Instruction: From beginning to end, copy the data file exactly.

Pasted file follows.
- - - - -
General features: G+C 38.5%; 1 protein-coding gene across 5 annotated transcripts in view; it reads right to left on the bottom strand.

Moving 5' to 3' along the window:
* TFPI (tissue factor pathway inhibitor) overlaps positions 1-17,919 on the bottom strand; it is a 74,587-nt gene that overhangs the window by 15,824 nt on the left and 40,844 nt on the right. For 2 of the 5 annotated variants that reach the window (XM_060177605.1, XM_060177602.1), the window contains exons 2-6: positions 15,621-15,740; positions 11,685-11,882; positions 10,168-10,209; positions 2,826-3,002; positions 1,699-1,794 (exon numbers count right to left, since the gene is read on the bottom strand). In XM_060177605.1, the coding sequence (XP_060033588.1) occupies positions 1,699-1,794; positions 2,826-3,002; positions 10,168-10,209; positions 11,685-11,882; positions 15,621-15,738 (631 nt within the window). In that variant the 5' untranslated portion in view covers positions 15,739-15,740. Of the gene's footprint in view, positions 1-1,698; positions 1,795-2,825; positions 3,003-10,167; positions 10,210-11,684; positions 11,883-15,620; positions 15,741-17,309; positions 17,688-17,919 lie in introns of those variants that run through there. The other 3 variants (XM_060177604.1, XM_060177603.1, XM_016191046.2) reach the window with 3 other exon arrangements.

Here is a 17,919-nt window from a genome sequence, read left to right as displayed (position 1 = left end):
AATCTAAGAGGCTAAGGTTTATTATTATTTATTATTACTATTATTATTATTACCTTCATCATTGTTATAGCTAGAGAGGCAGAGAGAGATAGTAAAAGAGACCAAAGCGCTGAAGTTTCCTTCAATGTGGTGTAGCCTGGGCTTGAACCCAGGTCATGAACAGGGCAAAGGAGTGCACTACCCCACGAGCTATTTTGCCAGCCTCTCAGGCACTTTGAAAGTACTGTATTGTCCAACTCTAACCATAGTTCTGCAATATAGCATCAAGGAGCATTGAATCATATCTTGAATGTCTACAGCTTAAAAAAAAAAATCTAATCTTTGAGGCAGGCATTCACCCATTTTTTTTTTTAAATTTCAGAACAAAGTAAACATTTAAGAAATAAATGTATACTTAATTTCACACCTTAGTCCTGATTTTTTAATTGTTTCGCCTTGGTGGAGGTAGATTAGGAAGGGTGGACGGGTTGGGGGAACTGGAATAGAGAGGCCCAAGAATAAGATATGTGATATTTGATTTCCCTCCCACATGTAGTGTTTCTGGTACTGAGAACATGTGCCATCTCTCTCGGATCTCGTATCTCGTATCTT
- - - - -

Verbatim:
General features: G+C 38.5%; 1 protein-coding gene across 5 annotated transcripts in view; it reads right to left on the bottom strand.

Moving 5' to 3' along the window:
* TFPI (tissue factor pathway inhibitor) overlaps positions 1-17,919 on the bottom strand; it is a 74,587-nt gene that overhangs the window by 15,824 nt on the left and 40,844 nt on the right. For 2 of the 5 annotated variants that reach the window (XM_060177605.1, XM_060177602.1), the window contains exons 2-6: positions 15,621-15,740; positions 11,685-11,882; positions 10,168-10,209; positions 2,826-3,002; positions 1,699-1,794 (exon numbers count right to left, since the gene is read on the bottom strand). In XM_060177605.1, the coding sequence (XP_060033588.1) occupies positions 1,699-1,794; positions 2,826-3,002; positions 10,168-10,209; positions 11,685-11,882; positions 15,621-15,738 (631 nt within the window). In that variant the 5' untranslated portion in view covers positions 15,739-15,740. Of the gene's footprint in view, positions 1-1,698; positions 1,795-2,825; positions 3,003-10,167; positions 10,210-11,684; positions 11,883-15,620; positions 15,741-17,309; positions 17,688-17,919 lie in introns of those variants that run through there. The other 3 variants (XM_060177604.1, XM_060177603.1, XM_016191046.2) reach the window with 3 other exon arrangements.

Here is a 17,919-nt window from a genome sequence, read left to right as displayed (position 1 = left end):
AATCTAAGAGGCTAAGGTTTATTATTATTTATTATTACTATTATTATTATTACCTTCATCATTGTTATAGCTAGAGAGGCAGAGAGAGATAGTAAAAGAGACCAAAGCGCTGAAGTTTCCTTCAATGTGGTGTAGCCTGGGCTTGAACCCAGGTCATGAACAGGGCAAAGGAGTGCACTACCCCACGAGCTATTTTGCCAGCCTCTCAGGCACTTTGAAAGTACTGTATTGTCCAACTCTAACCATAGTTCTGCAATATAGCATCAAGGAGCATTGAATCATATCTTGAATGTCTACAGCTTAAAAAAAAAAATCTAATCTTTGAGGCAGGCATTCACCCATTTTTTTTTTTAAATTTCAGAACAAAGTAAACATTTAAGAAATAAATGTATACTTAATTTCACACCTTAGTCCTGATTTTTTAATTGTTTCGCCTTGGTGGAGGTAGATTAGGAAGGGTGGACGGGTTGGGGGAACTGGAATAGAGAGGCCCAAGAATAAGATATGTGATATTTGATTTCCCTCCCACATGTAGTGTTTCTGGTACTGAGAACATGTGCCATCTCTCTCGGATCTCGTATCTCGTATCTT